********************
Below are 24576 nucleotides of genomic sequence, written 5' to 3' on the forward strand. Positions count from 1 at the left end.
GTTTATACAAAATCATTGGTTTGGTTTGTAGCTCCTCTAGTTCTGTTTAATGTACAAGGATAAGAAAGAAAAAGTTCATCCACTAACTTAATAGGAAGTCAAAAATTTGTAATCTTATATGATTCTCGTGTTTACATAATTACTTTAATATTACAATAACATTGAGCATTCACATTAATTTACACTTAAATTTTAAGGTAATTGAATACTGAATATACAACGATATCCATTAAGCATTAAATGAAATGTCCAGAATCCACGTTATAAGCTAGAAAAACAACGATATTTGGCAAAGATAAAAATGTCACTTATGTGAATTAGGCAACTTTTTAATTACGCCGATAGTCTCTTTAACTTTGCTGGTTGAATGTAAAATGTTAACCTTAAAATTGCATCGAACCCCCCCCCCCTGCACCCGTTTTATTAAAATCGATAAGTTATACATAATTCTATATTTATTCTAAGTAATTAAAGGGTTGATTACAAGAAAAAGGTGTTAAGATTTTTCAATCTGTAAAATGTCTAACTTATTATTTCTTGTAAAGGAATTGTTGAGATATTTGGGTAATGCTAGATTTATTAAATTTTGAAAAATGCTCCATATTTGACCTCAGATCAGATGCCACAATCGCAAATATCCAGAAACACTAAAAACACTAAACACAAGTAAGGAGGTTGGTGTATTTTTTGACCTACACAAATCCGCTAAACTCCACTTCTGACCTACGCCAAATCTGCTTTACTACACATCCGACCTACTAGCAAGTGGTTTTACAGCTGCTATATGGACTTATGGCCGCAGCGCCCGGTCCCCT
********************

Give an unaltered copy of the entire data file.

Below are 24576 nucleotides of genomic sequence, written 5' to 3' on the forward strand. Positions count from 1 at the left end.
GTTTATACAAAATCATTGGTTTGGTTTGTAGCTCCTCTAGTTCTGTTTAATGTACAAGGATAAGAAAGAAAAAGTTCATCCACTAACTTAATAGGAAGTCAAAAATTTGTAATCTTATATGATTCTCGTGTTTACATAATTACTTTAATATTACAATAACATTGAGCATTCACATTAATTTACACTTAAATTTTAAGGTAATTGAATACTGAATATACAACGATATCCATTAAGCATTAAATGAAATGTCCAGAATCCACGTTATAAGCTAGAAAAACAACGATATTTGGCAAAGATAAAAATGTCACTTATGTGAATTAGGCAACTTTTTAATTACGCCGATAGTCTCTTTAACTTTGCTGGTTGAATGTAAAATGTTAACCTTAAAATTGCATCGAACCCCCCCCCCCTGCACCCGTTTTATTAAAATCGATAAGTTATACATAATTCTATATTTATTCTAAGTAATTAAAGGGTTGATTACAAGAAAAAGGTGTTAAGATTTTTCAATCTGTAAAATGTCTAACTTATTATTTCTTGTAAAGGAATTGTTGAGATATTTGGGTAATGCTAGATTTATTAAATTTTGAAAAATGCTCCATATTTGACCTCAGATCAGATGCCACAATCGCAAATATCCAGAAACACTAAAAACACTAAACACAAGTAAGGAGGTTGGTGTATTTTTTGACCTACACAAATCCGCTAAACTCCACTTCTGACCTACGCCAAATCTGCTTTACTACACATCCGACCTACTAGCAAGTGGTTTTACAGCTGCTATATGGACTTATGGCCGCAGCGCCCGGTCCCCT